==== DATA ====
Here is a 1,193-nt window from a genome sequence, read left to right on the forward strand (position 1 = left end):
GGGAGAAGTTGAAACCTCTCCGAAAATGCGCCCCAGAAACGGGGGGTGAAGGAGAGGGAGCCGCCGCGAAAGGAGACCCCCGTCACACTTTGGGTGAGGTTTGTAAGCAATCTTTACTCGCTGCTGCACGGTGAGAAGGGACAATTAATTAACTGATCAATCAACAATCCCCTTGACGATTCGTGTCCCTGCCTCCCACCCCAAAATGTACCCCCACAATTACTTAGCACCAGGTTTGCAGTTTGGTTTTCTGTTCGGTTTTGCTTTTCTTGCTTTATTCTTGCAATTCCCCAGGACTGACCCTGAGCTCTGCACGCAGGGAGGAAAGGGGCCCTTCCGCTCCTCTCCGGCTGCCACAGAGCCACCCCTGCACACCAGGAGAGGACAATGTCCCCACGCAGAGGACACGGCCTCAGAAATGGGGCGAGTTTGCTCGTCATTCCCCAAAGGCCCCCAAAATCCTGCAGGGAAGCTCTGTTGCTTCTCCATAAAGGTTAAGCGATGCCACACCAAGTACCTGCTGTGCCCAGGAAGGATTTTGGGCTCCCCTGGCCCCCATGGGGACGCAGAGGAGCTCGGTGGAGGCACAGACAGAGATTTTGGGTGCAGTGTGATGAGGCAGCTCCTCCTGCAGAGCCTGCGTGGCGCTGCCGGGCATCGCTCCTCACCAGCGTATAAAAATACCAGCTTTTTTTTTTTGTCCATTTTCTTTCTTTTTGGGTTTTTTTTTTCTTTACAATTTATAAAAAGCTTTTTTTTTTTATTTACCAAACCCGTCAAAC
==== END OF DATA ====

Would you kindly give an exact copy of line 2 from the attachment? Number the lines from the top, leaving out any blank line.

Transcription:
GGGAGAAGTTGAAACCTCTCCGAAAATGCGCCCCAGAAACGGGGGGTGAAGGAGAGGGAGCCGCCGCGAAAGGAGACCCCCGTCACACTTTGGGTGAGGTTTGTAAGCAATCTTTACTCGCTGCTGCACGGTGAGAAGGGACAATTAATTAACTGATCAATCAACAATCCCCTTGACGATTCGTGTCCCTGCCTCCCACCCCAAAATGTACCCCCACAATTACTTAGCACCAGGTTTGCAGTTTGGTTTTCTGTTCGGTTTTGCTTTTCTTGCTTTATTCTTGCAATTCCCCAGGACTGACCCTGAGCTCTGCACGCAGGGAGGAAAGGGGCCCTTCCGCTCCTCTCCGGCTGCCACAGAGCCACCCCTGCACACCAGGAGAGGACAATGTCCCCACGCAGAGGACACGGCCTCAGAAATGGGGCGAGTTTGCTCGTCATTCCCCAAAGGCCCCCAAAATCCTGCAGGGAAGCTCTGTTGCTTCTCCATAAAGGTTAAGCGATGCCACACCAAGTACCTGCTGTGCCCAGGAAGGATTTTGGGCTCCCCTGGCCCCCATGGGGACGCAGAGGAGCTCGGTGGAGGCACAGACAGAGATTTTGGGTGCAGTGTGATGAGGCAGCTCCTCCTGCAGAGCCTGCGTGGCGCTGCCGGGCATCGCTCCTCACCAGCGTATAAAAATACCAGCTTTTTTTTTTTGTCCATTTTCTTTCTTTTTGGGTTTTTTTTTTCTTTACAATTTATAAAAAGCTTTTTTTTTTTATTTACCAAACCCGTCAAAC